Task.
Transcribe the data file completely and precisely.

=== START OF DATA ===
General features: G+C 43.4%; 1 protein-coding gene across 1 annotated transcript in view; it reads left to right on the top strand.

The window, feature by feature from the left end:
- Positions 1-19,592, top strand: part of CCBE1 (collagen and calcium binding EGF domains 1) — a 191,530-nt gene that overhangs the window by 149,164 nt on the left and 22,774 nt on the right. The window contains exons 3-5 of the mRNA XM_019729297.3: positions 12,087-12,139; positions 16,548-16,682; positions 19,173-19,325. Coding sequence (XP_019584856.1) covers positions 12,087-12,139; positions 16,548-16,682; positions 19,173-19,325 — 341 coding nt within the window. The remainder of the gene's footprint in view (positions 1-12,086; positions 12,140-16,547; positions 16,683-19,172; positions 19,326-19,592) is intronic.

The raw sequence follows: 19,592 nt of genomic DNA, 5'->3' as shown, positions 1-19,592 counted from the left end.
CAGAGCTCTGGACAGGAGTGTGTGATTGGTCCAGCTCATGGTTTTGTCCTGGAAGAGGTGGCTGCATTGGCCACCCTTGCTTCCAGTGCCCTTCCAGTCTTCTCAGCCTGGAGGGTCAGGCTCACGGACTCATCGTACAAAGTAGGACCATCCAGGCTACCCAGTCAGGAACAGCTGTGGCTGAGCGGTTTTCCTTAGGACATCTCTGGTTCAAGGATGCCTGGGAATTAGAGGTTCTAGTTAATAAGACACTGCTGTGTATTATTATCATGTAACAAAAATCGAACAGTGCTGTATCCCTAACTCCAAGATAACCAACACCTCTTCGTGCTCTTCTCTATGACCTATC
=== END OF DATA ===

General features: G+C 43.4%; 1 protein-coding gene across 1 annotated transcript in view; it reads left to right on the top strand.

The window, feature by feature from the left end:
- Positions 1-19,592, top strand: part of CCBE1 (collagen and calcium binding EGF domains 1) — a 191,530-nt gene that overhangs the window by 149,164 nt on the left and 22,774 nt on the right. The window contains exons 3-5 of the mRNA XM_019729297.3: positions 12,087-12,139; positions 16,548-16,682; positions 19,173-19,325. Coding sequence (XP_019584856.1) covers positions 12,087-12,139; positions 16,548-16,682; positions 19,173-19,325 — 341 coding nt within the window. The remainder of the gene's footprint in view (positions 1-12,086; positions 12,140-16,547; positions 16,683-19,172; positions 19,326-19,592) is intronic.

The raw sequence follows: 19,592 nt of genomic DNA, 5'->3' as shown, positions 1-19,592 counted from the left end.
CAGAGCTCTGGACAGGAGTGTGTGATTGGTCCAGCTCATGGTTTTGTCCTGGAAGAGGTGGCTGCATTGGCCACCCTTGCTTCCAGTGCCCTTCCAGTCTTCTCAGCCTGGAGGGTCAGGCTCACGGACTCATCGTACAAAGTAGGACCATCCAGGCTACCCAGTCAGGAACAGCTGTGGCTGAGCGGTTTTCCTTAGGACATCTCTGGTTCAAGGATGCCTGGGAATTAGAGGTTCTAGTTAATAAGACACTGCTGTGTATTATTATCATGTAACAAAAATCGAACAGTGCTGTATCCCTAACTCCAAGATAACCAACACCTCTTCGTGCTCTTCTCTATGACCTATC